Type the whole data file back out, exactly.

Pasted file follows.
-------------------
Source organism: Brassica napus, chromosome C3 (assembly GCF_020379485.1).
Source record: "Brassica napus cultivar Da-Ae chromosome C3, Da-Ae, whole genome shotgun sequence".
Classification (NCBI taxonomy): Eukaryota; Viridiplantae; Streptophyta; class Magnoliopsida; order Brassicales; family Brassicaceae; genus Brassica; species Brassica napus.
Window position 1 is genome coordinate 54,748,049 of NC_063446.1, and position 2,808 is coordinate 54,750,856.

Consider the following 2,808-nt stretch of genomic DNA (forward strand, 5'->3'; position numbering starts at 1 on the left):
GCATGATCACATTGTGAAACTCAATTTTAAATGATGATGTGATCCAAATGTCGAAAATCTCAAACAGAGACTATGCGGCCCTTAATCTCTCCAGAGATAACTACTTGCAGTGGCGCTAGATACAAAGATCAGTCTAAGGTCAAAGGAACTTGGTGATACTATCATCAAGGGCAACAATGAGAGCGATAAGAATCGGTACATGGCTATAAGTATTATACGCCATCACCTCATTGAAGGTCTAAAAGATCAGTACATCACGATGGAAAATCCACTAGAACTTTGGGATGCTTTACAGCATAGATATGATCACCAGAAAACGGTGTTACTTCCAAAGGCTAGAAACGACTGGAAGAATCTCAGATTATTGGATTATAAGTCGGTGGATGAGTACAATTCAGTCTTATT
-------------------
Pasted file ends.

Source organism: Brassica napus, chromosome C3 (assembly GCF_020379485.1).
Source record: "Brassica napus cultivar Da-Ae chromosome C3, Da-Ae, whole genome shotgun sequence".
Classification (NCBI taxonomy): Eukaryota; Viridiplantae; Streptophyta; class Magnoliopsida; order Brassicales; family Brassicaceae; genus Brassica; species Brassica napus.
Window position 1 is genome coordinate 54,748,049 of NC_063446.1, and position 2,808 is coordinate 54,750,856.

Consider the following 2,808-nt stretch of genomic DNA (forward strand, 5'->3'; position numbering starts at 1 on the left):
GCATGATCACATTGTGAAACTCAATTTTAAATGATGATGTGATCCAAATGTCGAAAATCTCAAACAGAGACTATGCGGCCCTTAATCTCTCCAGAGATAACTACTTGCAGTGGCGCTAGATACAAAGATCAGTCTAAGGTCAAAGGAACTTGGTGATACTATCATCAAGGGCAACAATGAGAGCGATAAGAATCGGTACATGGCTATAAGTATTATACGCCATCACCTCATTGAAGGTCTAAAAGATCAGTACATCACGATGGAAAATCCACTAGAACTTTGGGATGCTTTACAGCATAGATATGATCACCAGAAAACGGTGTTACTTCCAAAGGCTAGAAACGACTGGAAGAATCTCAGATTATTGGATTATAAGTCGGTGGATGAGTACAATTCAGTCTTATT